Ernesto Priego

Ernesto Priego was born in Mexico City and lives in London, England. He is a scholar, researcher, consultant, poet, translator, editor and curator. He is mostly known for his scholarly interest on comic books, but recently he’s been focused on the relationships between technologies and multi-modal storytelling. He’s particularly interested in the development of good practices in the creation and use of web-based tools for arts and humanities research.

His interest in comics led him to pursue a Ph.D. in Information Studies at University College London, researching how the media-specificity of comic books, webcomics, mobile comics apps and comic book culture fits within current debates about the future of the book. After finishing his dissertation Ernesto co-organised the formation of The Comics Grid, a web-based international collaboratory of comics scholars.

He does a bunch of other things. A good way to find out more about the breadth of his work is by exploring some of his online footprint. He is passionate about the power of micro-blogging for research, scholarly communications and citizen engagement, so he can always be contacted @ernestopriego on Twitter.

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Most Recent Articles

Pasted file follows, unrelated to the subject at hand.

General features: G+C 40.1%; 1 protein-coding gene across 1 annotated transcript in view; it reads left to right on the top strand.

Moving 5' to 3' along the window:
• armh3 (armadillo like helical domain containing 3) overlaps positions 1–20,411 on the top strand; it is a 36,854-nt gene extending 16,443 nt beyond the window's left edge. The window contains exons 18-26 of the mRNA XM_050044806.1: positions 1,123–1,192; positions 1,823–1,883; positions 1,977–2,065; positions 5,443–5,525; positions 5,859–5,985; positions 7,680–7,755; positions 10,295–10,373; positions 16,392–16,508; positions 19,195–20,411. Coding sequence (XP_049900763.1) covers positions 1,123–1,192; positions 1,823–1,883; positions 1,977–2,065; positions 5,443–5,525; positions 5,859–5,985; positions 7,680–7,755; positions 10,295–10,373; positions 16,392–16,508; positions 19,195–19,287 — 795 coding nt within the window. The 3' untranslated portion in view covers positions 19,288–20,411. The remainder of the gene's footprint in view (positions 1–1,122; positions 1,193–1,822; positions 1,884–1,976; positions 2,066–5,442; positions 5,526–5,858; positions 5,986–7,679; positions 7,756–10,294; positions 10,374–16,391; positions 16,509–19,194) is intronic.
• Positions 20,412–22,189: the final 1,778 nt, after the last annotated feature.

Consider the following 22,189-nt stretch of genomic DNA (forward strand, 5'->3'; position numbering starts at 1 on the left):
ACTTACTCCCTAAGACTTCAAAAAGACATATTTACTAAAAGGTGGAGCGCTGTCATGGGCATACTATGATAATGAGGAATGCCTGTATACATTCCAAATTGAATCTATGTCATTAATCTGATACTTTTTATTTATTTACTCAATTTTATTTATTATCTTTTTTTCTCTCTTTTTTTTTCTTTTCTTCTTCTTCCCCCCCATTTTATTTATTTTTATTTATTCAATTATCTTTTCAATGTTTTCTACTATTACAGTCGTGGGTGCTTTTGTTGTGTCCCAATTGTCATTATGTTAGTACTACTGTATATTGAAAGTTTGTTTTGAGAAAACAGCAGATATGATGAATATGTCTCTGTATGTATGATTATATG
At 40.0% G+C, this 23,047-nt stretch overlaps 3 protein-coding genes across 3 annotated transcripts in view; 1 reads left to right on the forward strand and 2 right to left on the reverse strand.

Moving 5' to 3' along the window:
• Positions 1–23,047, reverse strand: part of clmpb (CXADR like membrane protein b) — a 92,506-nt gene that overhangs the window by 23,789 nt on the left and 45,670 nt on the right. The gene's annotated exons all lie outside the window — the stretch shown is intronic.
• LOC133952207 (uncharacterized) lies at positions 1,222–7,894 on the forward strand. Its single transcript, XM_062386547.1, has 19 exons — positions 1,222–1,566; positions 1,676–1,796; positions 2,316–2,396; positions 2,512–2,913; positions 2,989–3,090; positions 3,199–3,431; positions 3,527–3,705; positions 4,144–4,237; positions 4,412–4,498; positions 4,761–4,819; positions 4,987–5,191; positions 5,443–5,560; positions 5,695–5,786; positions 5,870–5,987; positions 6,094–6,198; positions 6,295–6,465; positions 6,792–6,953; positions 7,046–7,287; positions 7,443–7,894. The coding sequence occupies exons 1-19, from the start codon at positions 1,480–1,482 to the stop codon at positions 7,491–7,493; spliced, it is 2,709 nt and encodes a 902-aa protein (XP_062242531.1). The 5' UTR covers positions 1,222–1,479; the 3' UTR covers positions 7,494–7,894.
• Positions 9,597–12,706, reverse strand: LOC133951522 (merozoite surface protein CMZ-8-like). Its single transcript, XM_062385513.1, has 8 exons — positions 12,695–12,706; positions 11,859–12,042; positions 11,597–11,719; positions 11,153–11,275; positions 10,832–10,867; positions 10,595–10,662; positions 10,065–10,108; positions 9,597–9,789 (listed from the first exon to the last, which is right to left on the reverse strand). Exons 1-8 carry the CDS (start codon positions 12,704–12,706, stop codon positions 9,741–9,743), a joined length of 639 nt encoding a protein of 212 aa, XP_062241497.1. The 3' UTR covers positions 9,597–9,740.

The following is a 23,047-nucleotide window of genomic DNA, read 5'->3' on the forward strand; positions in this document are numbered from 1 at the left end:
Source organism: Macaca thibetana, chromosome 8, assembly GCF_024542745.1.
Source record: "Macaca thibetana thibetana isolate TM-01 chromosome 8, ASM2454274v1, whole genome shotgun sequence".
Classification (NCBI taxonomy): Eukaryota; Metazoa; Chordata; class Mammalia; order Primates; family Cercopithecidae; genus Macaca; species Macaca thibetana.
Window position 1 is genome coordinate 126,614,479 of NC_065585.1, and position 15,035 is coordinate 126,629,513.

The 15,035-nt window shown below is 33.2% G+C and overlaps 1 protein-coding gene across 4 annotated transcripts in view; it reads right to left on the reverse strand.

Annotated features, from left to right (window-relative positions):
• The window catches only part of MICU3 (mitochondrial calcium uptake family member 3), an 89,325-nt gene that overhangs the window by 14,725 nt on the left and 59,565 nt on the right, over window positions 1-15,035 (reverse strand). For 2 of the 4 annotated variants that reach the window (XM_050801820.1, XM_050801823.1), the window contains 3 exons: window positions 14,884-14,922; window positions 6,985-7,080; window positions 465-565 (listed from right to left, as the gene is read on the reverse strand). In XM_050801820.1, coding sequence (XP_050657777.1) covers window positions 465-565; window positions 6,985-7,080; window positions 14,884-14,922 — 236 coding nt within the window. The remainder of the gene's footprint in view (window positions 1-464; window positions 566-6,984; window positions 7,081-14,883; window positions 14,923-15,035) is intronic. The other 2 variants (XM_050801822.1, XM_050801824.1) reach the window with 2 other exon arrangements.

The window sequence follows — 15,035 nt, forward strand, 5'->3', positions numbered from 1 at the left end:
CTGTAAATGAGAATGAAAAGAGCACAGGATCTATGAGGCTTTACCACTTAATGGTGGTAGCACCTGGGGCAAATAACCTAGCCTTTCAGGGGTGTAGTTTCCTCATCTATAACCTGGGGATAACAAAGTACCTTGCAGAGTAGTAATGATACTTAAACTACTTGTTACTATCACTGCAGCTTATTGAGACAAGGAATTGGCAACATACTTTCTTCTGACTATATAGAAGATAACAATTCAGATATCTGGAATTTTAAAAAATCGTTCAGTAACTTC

March 3, 2016
Broadening the definitions.  
May 23, 2013
Las humanidades digitales como disidencia cognitiva.
December 6, 2012
As a researcher interested in the digital humanities and as a blogger, editor and academic blogging and social media workshop facilitator, I have observed different shades of digital literacy levels. I have witnessed it not between groups from different countries, disciplines or institutions, but within self-contained groups or communities that are often assumed to have the same skill sets or more or less similar degrees of access to infrastructure, financial means, education, and connectivity amongst others since these groups' members belong to the same organisation, faculty or department. That members of the same organisation should not be assumed to necessarily have the same digital skills or level of access to said skills, education or resources is precisely one of the motivations for this post.
April 15, 2012
Recently, there’s been considerable interest in how academics can evaluate the impact of social media outputs. A recent article, titled “Who Gives A Tweet? Evaluating Microblog Content Value” [PDF]  and signed by Paul André, Michael S. Bernstein and Kurt Luther, shares the results of a study which involved the creation of an online tool, titled “Who Gives ATweet?” (WGAT).
January 26, 2012
Last October, I gave a lecture at the Lifelong Learning Division of the School of Humanities at the National Autonomous University of Mexico (UNAM). This was one of the ways I participated in the University of Venus Networking Challenge, where I was aiming to “go interdisciplinary” and “go international”.
July 24, 2011
During the Digital Humanities 2011 conference in Stanford, Bethany Nowviskie launched
February 23, 2011
From the archives - this post was originally published at on 2010.06.28.
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